Apart from tidying up some of the navigation and a few of the very many typos, I’ve spent most of today writing about ‘Comus’ because the Geoffrey Hill section is a bit thin and doesn’t contain any direct examples of the work. Then there is the fact that I really like writing about this particular sequence as it’s the one that converted me to his work.

After much internal deliberation I’ve also mentioned on the Hill index page that the last three books might not be very good but, for the moment, I haven’t spelled out how utterly dismal ‘Oraclau’ actually is.

Having now read what I’ve written on ‘Comus’, which I still think of as one of the clearer sequences, I’m now beginning to dither. Two years ago I had a typical user in mind, a keen reader of poetry with a reasonable level of intelligence who is nevertheless deterred from this work because of its density, word use and allusions and by the critical chatter that surrounds it. This had been my experience and it took a very positive review of ‘Comus’ by Nicholas Lezard to attempt to tackle this kind of stuff. So, the tone was to be one of positive encouragement together with an overview of the tricks of the late modern trade.

Having now re-read some of the initial content, I’ve decided that most of it is more didactic and patronising than intended and that it lacks personal enthusiasm and tends to glide over some of the very real obstacles to access.

Starting with enthusiasm, I’ve tried with this blog to find different ways to do avid pleasure and admiration. Sometimes this ‘works’ and on other occasions it falls flat on its face but my point is that I do try to communicate the pleasure/provocation/incitement that I get from some of this material on Bebrowed whereas I haven’t with Arduity. With regard to obstacles, I’ve just written something that indicates that the reader may benefit from some baseline knowledge of-

  • Wyatt and Surrey;
  • Boethius and Fortune and/or Providence;
  • the relationship between Andrew Marvell and John Milton;
  • the red Tories of the 1820s
  • Hopkins’ improvisations on ‘self’, ‘inscape’ and ‘selving’
  • the meaning and usage of ‘couvade’

My dithering stems from not knowing how my intended user would respond to this kind of exposition. I did some self-censoring in that I haven’t done chapter and verse on ‘selving’, I’ve omitted almost completely the workings of grace and have merely mentioned Hill’s promotion of poetry as memorialisation. I tell myself that this isn’t being too dishonest and explication of some of the above does at least let users know what they might be in for.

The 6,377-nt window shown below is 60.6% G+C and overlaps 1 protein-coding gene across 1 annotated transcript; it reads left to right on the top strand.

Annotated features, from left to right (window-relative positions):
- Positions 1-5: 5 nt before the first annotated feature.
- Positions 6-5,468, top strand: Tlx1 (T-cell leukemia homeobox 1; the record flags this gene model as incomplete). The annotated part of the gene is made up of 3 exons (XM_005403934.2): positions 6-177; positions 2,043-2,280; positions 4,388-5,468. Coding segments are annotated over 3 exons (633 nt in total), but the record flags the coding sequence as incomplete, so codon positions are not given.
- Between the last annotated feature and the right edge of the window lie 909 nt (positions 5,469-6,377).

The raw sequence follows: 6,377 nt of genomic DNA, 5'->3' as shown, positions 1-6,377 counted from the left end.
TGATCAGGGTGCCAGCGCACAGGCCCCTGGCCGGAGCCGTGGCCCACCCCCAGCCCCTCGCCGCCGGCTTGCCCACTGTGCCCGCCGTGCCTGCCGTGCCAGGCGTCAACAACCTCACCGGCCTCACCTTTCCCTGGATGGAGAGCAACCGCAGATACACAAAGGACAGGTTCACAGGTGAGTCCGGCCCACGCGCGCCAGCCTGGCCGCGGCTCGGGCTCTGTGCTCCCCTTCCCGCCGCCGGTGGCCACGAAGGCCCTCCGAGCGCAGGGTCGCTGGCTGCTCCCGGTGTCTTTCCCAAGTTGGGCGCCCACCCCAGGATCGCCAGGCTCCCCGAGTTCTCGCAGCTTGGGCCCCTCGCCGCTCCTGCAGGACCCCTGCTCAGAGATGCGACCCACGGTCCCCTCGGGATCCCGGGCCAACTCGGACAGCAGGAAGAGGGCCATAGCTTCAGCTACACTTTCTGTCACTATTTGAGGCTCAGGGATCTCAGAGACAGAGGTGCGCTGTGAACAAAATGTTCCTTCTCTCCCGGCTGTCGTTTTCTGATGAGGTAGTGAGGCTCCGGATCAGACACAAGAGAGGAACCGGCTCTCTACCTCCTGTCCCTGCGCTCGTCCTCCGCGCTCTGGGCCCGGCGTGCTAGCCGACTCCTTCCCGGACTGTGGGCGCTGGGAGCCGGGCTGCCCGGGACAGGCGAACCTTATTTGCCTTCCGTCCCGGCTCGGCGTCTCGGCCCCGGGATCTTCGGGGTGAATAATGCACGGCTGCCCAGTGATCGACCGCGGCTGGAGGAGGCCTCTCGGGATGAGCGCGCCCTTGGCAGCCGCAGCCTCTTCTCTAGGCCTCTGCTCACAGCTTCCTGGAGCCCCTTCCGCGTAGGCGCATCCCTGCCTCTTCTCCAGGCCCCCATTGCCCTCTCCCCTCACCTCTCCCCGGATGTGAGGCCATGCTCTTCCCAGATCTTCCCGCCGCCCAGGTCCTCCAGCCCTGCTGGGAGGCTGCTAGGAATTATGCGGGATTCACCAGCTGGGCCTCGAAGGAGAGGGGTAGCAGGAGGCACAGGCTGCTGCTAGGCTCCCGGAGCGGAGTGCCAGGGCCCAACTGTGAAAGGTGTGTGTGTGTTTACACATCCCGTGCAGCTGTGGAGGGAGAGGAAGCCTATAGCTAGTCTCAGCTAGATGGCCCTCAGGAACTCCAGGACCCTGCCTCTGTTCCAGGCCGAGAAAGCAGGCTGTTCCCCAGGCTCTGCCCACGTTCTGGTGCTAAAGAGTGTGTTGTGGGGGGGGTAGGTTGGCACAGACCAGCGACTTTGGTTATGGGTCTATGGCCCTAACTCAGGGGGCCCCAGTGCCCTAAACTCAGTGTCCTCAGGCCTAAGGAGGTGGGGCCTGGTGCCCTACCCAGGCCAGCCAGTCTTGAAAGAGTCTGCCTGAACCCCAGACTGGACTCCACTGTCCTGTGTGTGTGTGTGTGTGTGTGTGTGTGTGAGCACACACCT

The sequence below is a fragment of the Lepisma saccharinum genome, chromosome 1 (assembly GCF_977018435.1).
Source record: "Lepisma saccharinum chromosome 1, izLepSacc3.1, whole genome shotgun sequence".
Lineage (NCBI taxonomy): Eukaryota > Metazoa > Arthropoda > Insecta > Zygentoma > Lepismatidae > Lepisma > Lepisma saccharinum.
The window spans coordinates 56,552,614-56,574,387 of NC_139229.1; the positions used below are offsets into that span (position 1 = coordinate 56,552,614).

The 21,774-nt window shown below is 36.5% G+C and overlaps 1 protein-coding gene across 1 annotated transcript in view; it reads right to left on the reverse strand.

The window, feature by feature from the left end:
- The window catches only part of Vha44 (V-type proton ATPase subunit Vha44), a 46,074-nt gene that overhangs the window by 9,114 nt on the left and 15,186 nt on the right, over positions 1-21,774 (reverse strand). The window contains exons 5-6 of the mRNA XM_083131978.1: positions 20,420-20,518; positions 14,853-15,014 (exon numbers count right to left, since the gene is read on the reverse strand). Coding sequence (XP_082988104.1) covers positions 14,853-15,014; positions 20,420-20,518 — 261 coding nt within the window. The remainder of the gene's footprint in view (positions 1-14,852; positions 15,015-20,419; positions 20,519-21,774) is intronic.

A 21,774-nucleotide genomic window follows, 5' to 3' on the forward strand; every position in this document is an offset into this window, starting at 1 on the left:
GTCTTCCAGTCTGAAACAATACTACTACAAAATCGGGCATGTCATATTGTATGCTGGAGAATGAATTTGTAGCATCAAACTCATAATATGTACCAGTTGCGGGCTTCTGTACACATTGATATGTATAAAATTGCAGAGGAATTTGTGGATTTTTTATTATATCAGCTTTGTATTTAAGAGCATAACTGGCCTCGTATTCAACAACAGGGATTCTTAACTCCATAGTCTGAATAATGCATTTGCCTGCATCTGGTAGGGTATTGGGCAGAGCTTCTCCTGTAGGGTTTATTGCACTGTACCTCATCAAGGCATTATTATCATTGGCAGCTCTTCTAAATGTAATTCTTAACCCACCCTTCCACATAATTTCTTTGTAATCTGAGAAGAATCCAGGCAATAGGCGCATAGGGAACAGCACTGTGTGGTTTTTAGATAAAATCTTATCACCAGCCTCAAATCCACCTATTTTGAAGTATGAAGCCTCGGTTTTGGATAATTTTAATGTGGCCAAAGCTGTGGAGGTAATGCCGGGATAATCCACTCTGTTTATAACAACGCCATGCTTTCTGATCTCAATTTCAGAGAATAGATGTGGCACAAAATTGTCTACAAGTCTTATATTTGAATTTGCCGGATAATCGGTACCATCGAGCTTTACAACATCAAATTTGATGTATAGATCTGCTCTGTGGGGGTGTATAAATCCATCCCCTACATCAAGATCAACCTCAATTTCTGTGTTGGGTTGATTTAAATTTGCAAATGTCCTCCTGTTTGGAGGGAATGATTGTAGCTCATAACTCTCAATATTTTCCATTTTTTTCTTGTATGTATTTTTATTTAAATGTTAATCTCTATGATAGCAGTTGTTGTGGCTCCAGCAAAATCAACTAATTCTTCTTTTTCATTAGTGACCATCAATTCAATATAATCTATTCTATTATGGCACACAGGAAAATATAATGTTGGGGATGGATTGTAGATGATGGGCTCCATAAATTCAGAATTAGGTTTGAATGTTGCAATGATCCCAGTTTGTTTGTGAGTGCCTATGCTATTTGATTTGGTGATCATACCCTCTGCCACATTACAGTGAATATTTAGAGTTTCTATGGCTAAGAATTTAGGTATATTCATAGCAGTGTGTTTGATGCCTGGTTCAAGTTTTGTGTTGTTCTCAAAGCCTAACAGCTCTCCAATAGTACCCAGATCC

However, there is this lingering doubt that a line has been crossed and that (again) I’m writing for myself rather than for the user and that I haven’t injected enough enthusiasm to counteract the density of the references/tone/theme. This is even harder to judge. I have been known to opine that anyone who doesn’t like a certain poem is obviously devoid of a soul and have resorted, on occasion, to quite florid hyperbole but there are very few times when I’ve said what I needed to say. Those that do come to mind have tended to be more personal and immediate rather than considered and/or mannered. For example, I’m reasonably happy about my writing about Keston Sutherland, Amy De’Ath, Sarah Kelly and Andrew Marvell but I don’t think I’ve been as spontaneous as I should about Paul Celan, Vanessa Place and Timothy Thornton.

For once, this isn’t an imaginary problem. Tomorrow I intend to write a couple of thousand words on ‘The Triumph of Love’ and I’ll enjoy this because it’s a wonderful piece of work that is also completely bonkers in term of tone and rationale. I do want to emphasise this level of eccentricity but also let users know that they will need to deal with the workings of Grace, the nature of purgatory and the Bradwardine problem. To do otherwise would be fundamentally dishonest. I’m also tempted to liven things up by including some psychopathology with regard to class background and childhood but this would only be to create a quite spurious frisson.

There is also the fact that I think it is one of the very best things to be written in the last forty years yet I don’t agree with either its centrasl ‘point’ which seems stupidly naive or its level of self-admiration. How do I include these concerns without going into enormous detail about arguments that are quite preipheral to my enjoyement of the work?

In conclusion, any thoughts on the above would be most welcome as would any views on the direction that Arduity should now take, bearing in mind that this has been about presenting an alternative to the academy rather than a supplement to it.

J H Prynne, Geoffrey Hill and pedantry

Excessive or undue concern for petty details; slavish adherence to formal precision, rules, or literal meaning- OED 1(b)

I’d like to spend some time conrasting two slightly different kinds of ‘slavish adherence’ to literal meaning in order to point out that this isn’t always a bad thing especially if you substitute ‘attention’ for ‘adherence’.

I’ll start with Prynne before moving on to Hill-

‘Certain Prose of the English Intelligencer’ was published by Mountain earlier this year and contains (mostly) a number of debates about the direction that English verse might take. EI is important because of its close relationship with the beginnings of the Cambridge School- two of the main contributors were Peter Riley and J H Prynne.

EI ran from January 1966 to April 1968 and Neil Pattison’s introduction observes that-